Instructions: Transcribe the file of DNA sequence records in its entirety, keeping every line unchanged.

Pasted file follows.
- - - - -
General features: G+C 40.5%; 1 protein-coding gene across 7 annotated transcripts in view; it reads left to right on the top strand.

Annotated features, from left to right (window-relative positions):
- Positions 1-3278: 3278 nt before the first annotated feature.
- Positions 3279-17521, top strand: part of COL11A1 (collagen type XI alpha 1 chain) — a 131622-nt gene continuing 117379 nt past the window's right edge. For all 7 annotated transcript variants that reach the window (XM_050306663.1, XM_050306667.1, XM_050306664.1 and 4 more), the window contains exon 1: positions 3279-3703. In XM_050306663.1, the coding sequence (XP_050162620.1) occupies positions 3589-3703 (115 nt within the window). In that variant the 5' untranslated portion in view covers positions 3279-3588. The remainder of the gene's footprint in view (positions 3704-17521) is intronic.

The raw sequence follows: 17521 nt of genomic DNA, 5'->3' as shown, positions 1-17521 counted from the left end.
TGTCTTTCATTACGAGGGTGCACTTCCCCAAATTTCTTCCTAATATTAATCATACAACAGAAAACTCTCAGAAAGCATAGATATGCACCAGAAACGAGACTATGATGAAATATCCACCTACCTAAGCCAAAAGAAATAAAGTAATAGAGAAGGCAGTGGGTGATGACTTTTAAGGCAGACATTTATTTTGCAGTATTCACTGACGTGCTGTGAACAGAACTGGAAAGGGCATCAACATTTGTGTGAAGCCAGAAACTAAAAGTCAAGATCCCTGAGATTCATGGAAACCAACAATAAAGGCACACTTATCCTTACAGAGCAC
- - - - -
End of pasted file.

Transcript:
General features: G+C 40.5%; 1 protein-coding gene across 7 annotated transcripts in view; it reads left to right on the top strand.

Annotated features, from left to right (window-relative positions):
- Positions 1-3278: 3278 nt before the first annotated feature.
- Positions 3279-17521, top strand: part of COL11A1 (collagen type XI alpha 1 chain) — a 131622-nt gene continuing 117379 nt past the window's right edge. For all 7 annotated transcript variants that reach the window (XM_050306663.1, XM_050306667.1, XM_050306664.1 and 4 more), the window contains exon 1: positions 3279-3703. In XM_050306663.1, the coding sequence (XP_050162620.1) occupies positions 3589-3703 (115 nt within the window). In that variant the 5' untranslated portion in view covers positions 3279-3588. The remainder of the gene's footprint in view (positions 3704-17521) is intronic.

The raw sequence follows: 17521 nt of genomic DNA, 5'->3' as shown, positions 1-17521 counted from the left end.
TGTCTTTCATTACGAGGGTGCACTTCCCCAAATTTCTTCCTAATATTAATCATACAACAGAAAACTCTCAGAAAGCATAGATATGCACCAGAAACGAGACTATGATGAAATATCCACCTACCTAAGCCAAAAGAAATAAAGTAATAGAGAAGGCAGTGGGTGATGACTTTTAAGGCAGACATTTATTTTGCAGTATTCACTGACGTGCTGTGAACAGAACTGGAAAGGGCATCAACATTTGTGTGAAGCCAGAAACTAAAAGTCAAGATCCCTGAGATTCATGGAAACCAACAATAAAGGCACACTTATCCTTACAGAGCAC